Training is paramount in this endeavor we are trying to establish and rest assured the more we do this the easier it will become. Most regional cultures are similar, not exact, but similar and we can build on this as time goes on. Our commitment to our new customers abroad warrants no less than the best we can provide to make things acceptable and communication is the key to this.



Essay # 2

Every culture has it’s own form of high and low context language. Low context communication is rule-oriented. Low context communications are direct and task related. These types of interactions are generally a transfer of knowledge or ideas with little personalization. High context communication is more in depth and includes physical, non-verbal communication. High context communication is often used in long term relationships or intended long term relationships. Low context communication would occur on the intermediate level of business communication. High context communication would occur more frequently after the business relationships are stable. (Jefferey, 2007)

Training for cross-cultural communication would include training employees on the importance of religion to each country. Each country has very different religious beliefs and these beliefs influence their business communications. For example, business men and women alike should wear professional attire and women should not wear anything revealing. Unlike business women of the USA that can wear shirts that show skin, women should wear long dresses or pant suits and shirts that button the neck. UAE business meetings are usually long and filled with interruptions so they require patience.

It is also considered rude to show the bottoms of your feet or not accept gifts from UAE business men. (US-UAE Buisness Council, 2014)

Israeli business meetings are often more relaxed. Israeli business men can come across as bothersome to Americans because they want to get the know the people before conducting business. They ask very personal questions and it is considered rude to not be forthcoming and answer their questions. It is also important for the employee to read up on kosher living as to not say anything that would offend Israeli business men. (Foreign Translations, 2014)

Business meetings in Mexico begin with a handshake. It is important to train employees that you only shake the hand of a Mexican woman if she extends her hand first. Mexicans often hold a handshake longer than Americans. Mexicans stand closer to one another while speaking as well. This is opposite from Americans who tend to need their personal space. In Mexico, it is considered an insult to step back from your Mexican counterpart while he is speaking. American business men should always be punctual for meetings but should expect their Mexican counterparts to be late. (Global Portal for Diplomats, 2014)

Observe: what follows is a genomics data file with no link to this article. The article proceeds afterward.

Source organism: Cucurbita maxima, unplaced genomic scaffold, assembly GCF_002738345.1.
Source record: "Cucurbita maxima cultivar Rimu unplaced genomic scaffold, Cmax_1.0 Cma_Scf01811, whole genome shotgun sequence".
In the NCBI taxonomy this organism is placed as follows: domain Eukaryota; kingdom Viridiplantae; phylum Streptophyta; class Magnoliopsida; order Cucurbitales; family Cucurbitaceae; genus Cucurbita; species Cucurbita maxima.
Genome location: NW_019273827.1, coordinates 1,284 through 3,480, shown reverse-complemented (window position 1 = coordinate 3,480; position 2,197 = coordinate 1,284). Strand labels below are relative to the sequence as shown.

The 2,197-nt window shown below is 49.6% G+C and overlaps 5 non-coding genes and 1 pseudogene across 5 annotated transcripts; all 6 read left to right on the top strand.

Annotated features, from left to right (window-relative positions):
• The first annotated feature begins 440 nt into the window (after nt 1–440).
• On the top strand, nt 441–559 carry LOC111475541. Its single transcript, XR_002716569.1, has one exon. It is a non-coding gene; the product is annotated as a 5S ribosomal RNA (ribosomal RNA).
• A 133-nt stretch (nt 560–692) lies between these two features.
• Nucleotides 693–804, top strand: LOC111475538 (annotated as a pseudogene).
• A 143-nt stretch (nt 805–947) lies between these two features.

Business meetings in China also begin with a hand shake. A Chinese business man may sometimes greet another business man with applause. If greeted with applause, it is considered rude not to return the applause. China businessmen are usually very direct and impersonal. In this culture, when it comes to communication, less is more. It is important to address Chinese businessmen by their full title and name. It is considered rude to touch a Chinese businessman, aside from a hand shake. For example, a high five would be considered inappropriate behavior. (Global Portal for Diplomats, 2014)

There are many pros and cons to using an interpreter. One obvious advantage is overcoming the language barrier. An interpreter would be fluent in the language so there would no confusion. Interpreters are also experienced in the culture and can help explain cultural differences. The disadvantages would be the cost of the actual interpreter and the lack of personalization. It can be frustrating using an interpreter because of the exchanges back and forth must be completed through a third party. There are some cases where using an interpreter could no be avoided. In countries where they do not understand English and the American business person is not fluent in their language and interpreter would have to be used to conduct any business deals. (Language Translations, 2014)